A decent on-bike interval program will have much larger benefits for endurance cycling performance that any weight lifting program ever will.
And be patient. Performance development takes time, hard work and consistency.
Well you've got a PhD and Professor of Exercise Science, and Cycling Australia authority, who say otherwise....but easier to write him off as just another strawman huh?
Well any reference to a non-existent authority as something to support an argument is a logical fallacy, but assuming they exist, then a reference to a third party authority is still a logical fallacy. What matters is the evidence.
So rather than be cryptic, why not provide some information on who you are talking about, and what have they actually said?
I'm guessing (but who knows really) that such roads probably lead to a summary of one of Ronnestad's papers, themselves based on one Norwegian study. If so then a far more critical analysis of Ronnestad's actual data is warranted than was publicly reported on CA's website. Indeed the uncritical appraisal was rather unfortunate and does readers a disservice.
Do your own research. I'd like to see you try and tear down the "non existent" expert with the puffery you wow your BNA glee club with.
It should be as pathetic as your generalized dismissives of all R&D by wheel manufacturers.
Here is the "CA authority" http://www.cycling.org.au/?ID=41186
but he is just summarising the Norwegian study. He hasn't actually done any research of his own. You don't need a PhD to read someone else's paper and summarise it on your monthly blog.
Please show me where I have dismissed all R&D by wheel manufacturers. You won't because I haven't, so stop making crap up.
Do my own research?
What have you been smoking? You mention someone as being an authority on the topic, yet won't even provide a link. Seriously?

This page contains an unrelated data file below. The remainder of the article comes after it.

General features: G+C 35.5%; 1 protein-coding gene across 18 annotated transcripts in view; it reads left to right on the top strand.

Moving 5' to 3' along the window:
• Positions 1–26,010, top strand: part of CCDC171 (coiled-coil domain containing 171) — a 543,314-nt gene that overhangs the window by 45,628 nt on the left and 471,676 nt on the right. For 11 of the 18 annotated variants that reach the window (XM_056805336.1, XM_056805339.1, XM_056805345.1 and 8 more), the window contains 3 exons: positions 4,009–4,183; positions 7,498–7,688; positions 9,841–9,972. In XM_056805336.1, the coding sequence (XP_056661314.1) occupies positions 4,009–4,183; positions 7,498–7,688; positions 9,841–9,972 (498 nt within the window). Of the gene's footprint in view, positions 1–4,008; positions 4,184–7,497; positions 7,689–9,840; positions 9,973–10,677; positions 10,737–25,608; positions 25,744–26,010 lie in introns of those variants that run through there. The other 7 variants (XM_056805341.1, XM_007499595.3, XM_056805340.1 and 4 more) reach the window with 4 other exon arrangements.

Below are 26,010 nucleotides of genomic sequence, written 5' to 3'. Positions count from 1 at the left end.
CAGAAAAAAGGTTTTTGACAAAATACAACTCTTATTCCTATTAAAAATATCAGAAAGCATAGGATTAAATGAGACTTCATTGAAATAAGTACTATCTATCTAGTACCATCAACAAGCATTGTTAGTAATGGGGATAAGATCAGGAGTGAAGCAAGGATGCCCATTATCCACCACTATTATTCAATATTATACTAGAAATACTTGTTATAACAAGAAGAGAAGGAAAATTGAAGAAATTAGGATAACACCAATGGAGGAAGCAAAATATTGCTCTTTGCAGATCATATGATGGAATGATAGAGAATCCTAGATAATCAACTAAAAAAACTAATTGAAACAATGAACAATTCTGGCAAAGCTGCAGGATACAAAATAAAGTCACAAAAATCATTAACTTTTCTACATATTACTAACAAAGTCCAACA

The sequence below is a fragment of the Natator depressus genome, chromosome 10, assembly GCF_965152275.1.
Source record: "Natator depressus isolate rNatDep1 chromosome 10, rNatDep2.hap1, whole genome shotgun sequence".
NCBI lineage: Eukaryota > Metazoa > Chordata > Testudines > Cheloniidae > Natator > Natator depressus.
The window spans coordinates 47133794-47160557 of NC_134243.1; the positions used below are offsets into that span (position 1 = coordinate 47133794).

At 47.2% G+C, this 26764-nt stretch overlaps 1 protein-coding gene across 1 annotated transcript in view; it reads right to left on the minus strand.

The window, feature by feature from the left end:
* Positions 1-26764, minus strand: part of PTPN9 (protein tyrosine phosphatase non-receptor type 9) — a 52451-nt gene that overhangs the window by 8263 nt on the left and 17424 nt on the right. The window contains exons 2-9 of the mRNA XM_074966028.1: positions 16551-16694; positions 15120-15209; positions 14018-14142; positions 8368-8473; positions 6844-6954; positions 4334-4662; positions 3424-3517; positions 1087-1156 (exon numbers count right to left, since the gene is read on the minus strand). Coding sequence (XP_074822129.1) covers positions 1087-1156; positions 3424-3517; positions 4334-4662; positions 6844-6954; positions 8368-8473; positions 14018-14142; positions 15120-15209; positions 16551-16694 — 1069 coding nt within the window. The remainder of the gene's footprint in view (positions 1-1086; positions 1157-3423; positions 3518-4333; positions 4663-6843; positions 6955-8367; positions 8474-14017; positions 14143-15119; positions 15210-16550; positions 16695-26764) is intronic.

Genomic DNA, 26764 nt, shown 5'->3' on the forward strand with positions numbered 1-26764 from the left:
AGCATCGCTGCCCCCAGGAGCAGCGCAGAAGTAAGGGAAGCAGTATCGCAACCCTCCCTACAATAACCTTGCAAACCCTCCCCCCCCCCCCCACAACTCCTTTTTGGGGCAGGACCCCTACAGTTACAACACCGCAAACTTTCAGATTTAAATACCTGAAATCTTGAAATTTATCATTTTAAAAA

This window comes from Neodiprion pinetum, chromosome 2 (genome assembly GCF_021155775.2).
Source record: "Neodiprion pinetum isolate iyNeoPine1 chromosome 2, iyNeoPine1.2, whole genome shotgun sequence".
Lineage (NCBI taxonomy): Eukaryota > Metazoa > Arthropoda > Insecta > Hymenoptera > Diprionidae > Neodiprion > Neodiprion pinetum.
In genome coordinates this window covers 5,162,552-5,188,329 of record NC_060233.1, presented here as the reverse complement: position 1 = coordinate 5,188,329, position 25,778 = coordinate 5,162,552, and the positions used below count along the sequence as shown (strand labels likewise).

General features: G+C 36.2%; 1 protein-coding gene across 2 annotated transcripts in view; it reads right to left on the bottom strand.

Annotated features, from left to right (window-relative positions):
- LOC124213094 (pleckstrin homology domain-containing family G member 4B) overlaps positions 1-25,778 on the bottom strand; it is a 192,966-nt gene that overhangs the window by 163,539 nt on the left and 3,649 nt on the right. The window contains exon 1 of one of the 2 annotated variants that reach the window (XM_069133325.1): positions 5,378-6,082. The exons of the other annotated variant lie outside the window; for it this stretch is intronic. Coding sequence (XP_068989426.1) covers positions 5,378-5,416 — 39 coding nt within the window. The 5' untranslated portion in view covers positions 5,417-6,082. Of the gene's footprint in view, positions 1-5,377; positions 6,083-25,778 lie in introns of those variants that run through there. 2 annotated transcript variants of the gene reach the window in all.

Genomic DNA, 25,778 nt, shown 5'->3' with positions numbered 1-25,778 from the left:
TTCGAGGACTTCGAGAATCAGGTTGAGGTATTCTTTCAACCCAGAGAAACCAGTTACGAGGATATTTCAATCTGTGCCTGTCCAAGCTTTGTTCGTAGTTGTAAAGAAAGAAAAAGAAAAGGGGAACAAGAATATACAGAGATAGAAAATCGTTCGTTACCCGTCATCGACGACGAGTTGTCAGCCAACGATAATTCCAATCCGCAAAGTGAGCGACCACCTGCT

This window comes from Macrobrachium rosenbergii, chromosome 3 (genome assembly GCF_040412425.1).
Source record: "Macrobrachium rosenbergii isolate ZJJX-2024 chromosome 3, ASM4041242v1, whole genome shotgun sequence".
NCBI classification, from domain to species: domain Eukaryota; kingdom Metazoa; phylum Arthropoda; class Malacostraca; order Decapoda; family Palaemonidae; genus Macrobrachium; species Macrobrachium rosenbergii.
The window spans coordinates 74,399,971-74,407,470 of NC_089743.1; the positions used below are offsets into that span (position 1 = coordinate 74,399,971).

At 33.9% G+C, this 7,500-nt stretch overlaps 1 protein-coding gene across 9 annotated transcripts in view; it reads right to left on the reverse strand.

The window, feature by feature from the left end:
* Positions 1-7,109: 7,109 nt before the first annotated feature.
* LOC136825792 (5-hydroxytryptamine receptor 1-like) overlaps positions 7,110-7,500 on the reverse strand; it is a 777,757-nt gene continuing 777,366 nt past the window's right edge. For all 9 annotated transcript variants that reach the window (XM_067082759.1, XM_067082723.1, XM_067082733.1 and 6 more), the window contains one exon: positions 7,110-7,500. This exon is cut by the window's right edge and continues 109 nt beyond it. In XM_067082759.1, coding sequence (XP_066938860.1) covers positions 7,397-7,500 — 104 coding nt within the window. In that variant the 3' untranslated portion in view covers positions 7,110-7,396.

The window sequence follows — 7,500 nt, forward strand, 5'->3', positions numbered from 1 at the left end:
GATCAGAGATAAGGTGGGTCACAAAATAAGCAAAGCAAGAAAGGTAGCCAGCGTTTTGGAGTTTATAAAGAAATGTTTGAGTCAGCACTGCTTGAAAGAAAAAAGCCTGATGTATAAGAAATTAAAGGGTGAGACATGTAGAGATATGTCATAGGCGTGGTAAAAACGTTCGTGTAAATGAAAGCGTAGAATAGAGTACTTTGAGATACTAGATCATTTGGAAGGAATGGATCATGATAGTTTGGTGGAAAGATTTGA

If it is the item on the Ronnestad paper, well that's a pretty weak bit of uncritical reporting on a study which fails to recognise some significant methodological flaws and inherit biases. I'd have expected better than that.
But putting that to one side, the difference in performance reported pales when compared to many studies on use and application of a decent on-bike interval program.
If it's not that link, then please enlighten us.
If you have an issue with Peter Reaburn and/or CA's use of him as an expert in his field, use your self proclaimed respect in the cycling community to contact them both directly and make it known, rather than relent to puffed up misrepresentative derision on a net forum. Otherwise, just get on with drumming up aero clients.
I'm not the one who brought it up. You were the one who decided to refer to an unnamed authority, but as soon as someone asks you be specific and provide actual information, well of course it never appears, and the logical fallacy is there for all to see.
Misrepresentative derision? Please show me what or whom I have misrepresented. More false claims.
I have never self-proclaimed anything. Once more you are full of it.
Aero? I've never mentioned that here, but thanks for the tip on what work I should be doing.
How about, for once, you attempt to provide some information of value? Or is launching logical fallacy grenades the only trick in your book?
Last edited by Alex Simmons/RST on Thu Apr 18, 2013 7:39 am, edited 1 time in total.
Are you going to retract this false statement?
[mod]I've reopened this thread. HOWEVER there is to be no discussion pointing at any posters.
Debate the topic and not the posters.
quote - content of post being quoted /quote
I was reading the [link to study] which states [differing information] is there different circumstances involved?
The objective of a debate is to enrich the communication and grow from the wisdom of all. It is not about winning
Fixie riders never freewheel
You wanna strengthen your legs, do standing starts in your sprint gear, ride long inclines hard, attack the top 50-60mtrs of a hill and keep it going over the top, do interval training. So you see, you don't need to be doing weights, just train smarter on the bike.
I don't suffer fools easily and so long as you have done your best,you should have no regrets.